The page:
Airfare is volatile, and can change rapidly. As of late 2006, flying from major cities on the east coast to major cities on the west coast are a minimum of US$300 per person. Flying between any major cities in the United States and Canada is at least US$250.

    While traveling by airplane in the United States, remember that due to security reasons, many items are prohibited.


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  • Aussie_Bne's Profile Photo

    Bus Orlando to Miami, Florida

    by Aussie_Bne Written Oct 7, 2006

    Buses from Orlando to Miami are very limited. Most buses leave Orlando about 6pm or 7pm and arrive in Miami around 11 to 11:30pm. There is one bus that leaves Orlando at 11am - Transfloridian (only on Fri, Sat and Sun).

    If you are booking on the internet a number of companies require you to make a booking a few days in advance.

    Another problem is that not all buses can drop you off at your hotel in Miami.

    Jet Set buses are the cheapest at US $22.

    Other options

    Transfloridian $35 on Friday, Saturday and Sunday only. Other times $69
    CWS Tours $35 (must book on line)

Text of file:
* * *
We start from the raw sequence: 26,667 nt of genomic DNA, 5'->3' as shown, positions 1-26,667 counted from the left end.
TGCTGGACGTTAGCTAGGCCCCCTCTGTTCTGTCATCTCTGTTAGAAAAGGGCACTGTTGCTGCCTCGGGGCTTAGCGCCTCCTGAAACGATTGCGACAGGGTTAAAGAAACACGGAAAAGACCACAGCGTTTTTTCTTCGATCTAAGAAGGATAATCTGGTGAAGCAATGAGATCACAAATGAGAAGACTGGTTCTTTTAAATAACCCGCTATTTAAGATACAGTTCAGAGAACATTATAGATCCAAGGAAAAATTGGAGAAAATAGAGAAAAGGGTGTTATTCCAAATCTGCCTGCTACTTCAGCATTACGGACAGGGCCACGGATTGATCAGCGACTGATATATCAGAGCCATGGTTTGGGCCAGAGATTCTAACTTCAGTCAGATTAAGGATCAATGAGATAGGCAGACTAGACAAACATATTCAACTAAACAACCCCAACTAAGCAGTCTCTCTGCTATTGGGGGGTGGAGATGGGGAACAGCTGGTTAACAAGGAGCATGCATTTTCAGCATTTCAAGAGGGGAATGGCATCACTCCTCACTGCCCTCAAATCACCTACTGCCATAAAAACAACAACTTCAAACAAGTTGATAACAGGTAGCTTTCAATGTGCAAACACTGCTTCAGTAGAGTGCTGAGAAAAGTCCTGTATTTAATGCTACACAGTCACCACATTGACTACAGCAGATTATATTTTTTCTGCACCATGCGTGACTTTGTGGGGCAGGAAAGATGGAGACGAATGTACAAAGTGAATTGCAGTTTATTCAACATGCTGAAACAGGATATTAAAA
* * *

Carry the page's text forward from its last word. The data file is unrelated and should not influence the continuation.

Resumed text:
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    by Davelyn Written May 23, 2005

    Spring & Fall Travel by Train across Canada are just wonderful as well as colourful. A 12 day Canrail Pass or even a 30 day North American Rail Pass are also available. Halifax to Vancouver in approx. 5 day with stops inbetween. Quebec City, Ottawa, Niagara Falls, Winnipeg, Saskatoon, Edmonton, Jasper & on to Vancouver. The Skeena from Jasper to Prince George & Prince Rupert is a 2 day trip with an overnite in P.G. If you are thinking about taking the Skeena, book well in advance. You'll never forget that trip. B&B, Hotels a wonderful friendship all along the Canadian Way.

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  • paulinuk2u's Profile Photo


    by paulinuk2u Written Oct 26, 2004

    best way into manhattan is on the qe2 ecept now its done on the queen mary the second,nice ship biggest ever cruise liner must gone on her again, sometime,but on a cruise not just just walk around her

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North America Transportation